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The City and the Stars   by Arthur C. Clarke

Read: 2006-09-05 Reviewed: 2007-06-16
Re-read factor:
Superb. Surely written by one of the very best SF writers at his very peak.

Mankind has encased himself in a sealed city, except that every million years a soul is let loose to test the water and see if it is safe to go out. The book follows the unexpected adventures of such an individual, who eventually leads mankind on to its next stage of development.

In the meantime the story of how man entombed himself in the first place unfolds, with never-ending twists and turns that keep the whole thing totally unpredictable.

The slight reservation I have is that the book bandies about the ideas that man lives in the entombed world for many aeons, millions of years, and even eventually suggests a time-span of a billion years. It is hard to believe that things would last so long (unimaginable amount of time) without some intervening catastrophe or evolutionary step (althouh the book does go a long, long way towards explaining this -- it is all a planned part of man's well-designed exile from the wider universe). Ultimately you have to remember that the book was written in 1965, when expectations were different; I think if it had been written today that the time-span would have ben scaled down to some ten thousand years tops.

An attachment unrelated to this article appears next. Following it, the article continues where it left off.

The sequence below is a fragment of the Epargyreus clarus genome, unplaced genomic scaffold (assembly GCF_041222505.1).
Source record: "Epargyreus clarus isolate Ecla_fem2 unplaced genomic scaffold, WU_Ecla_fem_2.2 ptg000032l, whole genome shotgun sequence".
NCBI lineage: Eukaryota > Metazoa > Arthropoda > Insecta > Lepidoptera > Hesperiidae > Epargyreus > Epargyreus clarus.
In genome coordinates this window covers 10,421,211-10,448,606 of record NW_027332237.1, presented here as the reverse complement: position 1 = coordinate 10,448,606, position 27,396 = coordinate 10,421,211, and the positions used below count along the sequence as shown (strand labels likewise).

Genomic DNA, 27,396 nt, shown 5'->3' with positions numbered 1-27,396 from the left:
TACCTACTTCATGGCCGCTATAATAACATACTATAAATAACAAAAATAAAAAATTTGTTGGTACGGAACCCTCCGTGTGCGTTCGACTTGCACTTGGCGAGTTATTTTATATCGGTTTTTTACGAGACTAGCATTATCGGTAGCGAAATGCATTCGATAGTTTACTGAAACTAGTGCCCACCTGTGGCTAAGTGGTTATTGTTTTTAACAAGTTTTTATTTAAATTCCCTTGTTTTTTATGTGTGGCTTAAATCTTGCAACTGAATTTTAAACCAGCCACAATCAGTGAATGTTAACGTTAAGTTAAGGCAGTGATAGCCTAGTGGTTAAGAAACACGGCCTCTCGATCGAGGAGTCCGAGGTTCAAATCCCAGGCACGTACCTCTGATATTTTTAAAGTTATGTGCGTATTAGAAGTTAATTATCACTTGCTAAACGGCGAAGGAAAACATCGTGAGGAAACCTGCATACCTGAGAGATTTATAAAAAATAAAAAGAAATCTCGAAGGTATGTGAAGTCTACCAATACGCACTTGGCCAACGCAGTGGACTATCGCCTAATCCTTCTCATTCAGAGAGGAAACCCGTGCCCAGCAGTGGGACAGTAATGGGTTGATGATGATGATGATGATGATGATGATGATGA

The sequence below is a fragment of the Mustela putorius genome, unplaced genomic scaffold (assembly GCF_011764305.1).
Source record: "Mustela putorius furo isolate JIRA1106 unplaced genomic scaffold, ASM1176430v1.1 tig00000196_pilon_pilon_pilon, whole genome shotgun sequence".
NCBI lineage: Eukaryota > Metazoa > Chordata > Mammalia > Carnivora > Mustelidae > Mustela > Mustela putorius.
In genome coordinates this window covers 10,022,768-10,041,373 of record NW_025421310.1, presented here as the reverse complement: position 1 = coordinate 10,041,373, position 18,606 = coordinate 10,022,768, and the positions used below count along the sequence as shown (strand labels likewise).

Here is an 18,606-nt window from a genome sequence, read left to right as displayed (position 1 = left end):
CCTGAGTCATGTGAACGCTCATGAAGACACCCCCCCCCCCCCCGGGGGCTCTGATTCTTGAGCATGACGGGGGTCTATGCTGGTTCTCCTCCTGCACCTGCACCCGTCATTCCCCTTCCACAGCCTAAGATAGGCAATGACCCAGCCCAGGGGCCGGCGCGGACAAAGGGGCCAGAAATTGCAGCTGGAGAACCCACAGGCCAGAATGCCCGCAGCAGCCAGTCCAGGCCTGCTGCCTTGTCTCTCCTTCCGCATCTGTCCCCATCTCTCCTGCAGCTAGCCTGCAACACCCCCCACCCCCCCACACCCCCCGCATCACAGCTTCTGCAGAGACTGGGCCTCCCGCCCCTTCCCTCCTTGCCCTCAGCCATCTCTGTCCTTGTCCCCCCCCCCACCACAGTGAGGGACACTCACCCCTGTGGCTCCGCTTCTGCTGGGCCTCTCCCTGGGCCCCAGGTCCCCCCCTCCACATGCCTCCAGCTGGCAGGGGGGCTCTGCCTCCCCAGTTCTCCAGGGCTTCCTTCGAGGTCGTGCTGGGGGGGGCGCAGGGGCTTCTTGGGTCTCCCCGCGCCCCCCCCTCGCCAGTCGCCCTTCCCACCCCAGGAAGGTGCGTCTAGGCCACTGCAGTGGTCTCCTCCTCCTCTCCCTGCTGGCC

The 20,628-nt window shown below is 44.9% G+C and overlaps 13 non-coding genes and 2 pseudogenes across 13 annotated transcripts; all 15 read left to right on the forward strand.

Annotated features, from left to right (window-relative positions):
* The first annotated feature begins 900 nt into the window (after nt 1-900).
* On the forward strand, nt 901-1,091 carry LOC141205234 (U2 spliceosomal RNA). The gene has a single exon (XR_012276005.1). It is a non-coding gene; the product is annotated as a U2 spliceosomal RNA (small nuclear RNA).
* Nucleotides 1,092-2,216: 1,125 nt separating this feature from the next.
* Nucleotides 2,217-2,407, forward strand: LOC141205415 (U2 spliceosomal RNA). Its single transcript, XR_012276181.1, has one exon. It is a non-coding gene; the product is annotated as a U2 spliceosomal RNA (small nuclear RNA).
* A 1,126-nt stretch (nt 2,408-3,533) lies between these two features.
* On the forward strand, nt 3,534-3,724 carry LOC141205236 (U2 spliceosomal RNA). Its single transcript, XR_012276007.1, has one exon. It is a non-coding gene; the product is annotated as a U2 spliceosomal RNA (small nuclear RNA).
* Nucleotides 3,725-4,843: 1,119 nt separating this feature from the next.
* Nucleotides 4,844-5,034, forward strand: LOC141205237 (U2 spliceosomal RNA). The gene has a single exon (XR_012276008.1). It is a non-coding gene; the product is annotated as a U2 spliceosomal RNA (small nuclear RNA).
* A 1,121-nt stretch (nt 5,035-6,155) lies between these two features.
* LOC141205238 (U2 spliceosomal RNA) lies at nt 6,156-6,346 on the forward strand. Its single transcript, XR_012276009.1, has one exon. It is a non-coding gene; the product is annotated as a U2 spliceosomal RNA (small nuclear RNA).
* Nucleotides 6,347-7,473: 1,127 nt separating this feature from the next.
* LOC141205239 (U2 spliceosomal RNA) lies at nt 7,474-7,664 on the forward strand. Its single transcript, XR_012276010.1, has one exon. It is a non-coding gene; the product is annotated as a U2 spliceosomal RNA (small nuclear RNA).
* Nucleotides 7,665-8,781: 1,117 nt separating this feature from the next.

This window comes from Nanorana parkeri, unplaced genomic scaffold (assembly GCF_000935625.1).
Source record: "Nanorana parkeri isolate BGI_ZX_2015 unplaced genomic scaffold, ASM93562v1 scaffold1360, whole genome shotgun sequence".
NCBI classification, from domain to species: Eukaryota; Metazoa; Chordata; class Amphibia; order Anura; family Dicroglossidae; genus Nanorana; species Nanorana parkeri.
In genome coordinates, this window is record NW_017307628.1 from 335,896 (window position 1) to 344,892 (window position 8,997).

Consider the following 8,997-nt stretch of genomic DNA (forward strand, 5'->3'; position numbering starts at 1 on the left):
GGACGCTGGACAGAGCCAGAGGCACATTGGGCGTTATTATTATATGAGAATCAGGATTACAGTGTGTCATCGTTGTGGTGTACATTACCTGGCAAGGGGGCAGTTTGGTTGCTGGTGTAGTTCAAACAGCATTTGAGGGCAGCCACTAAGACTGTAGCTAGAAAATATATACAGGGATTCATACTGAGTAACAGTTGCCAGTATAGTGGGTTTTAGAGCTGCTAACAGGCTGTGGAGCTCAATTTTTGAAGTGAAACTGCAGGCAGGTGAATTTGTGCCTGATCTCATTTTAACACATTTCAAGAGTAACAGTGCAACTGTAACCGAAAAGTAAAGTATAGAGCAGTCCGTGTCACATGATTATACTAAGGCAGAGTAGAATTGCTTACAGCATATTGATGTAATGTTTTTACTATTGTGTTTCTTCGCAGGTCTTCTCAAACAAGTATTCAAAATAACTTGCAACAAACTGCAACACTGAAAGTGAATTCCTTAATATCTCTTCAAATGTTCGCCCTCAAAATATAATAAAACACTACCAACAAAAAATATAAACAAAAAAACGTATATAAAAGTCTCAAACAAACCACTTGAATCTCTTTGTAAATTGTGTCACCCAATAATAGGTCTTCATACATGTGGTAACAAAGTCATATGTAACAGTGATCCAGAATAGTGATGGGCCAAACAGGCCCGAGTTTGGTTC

Then again, if I stop to imagine the world a billion years from now, I don't think I could imagine it any better than Arthur Clarke does!

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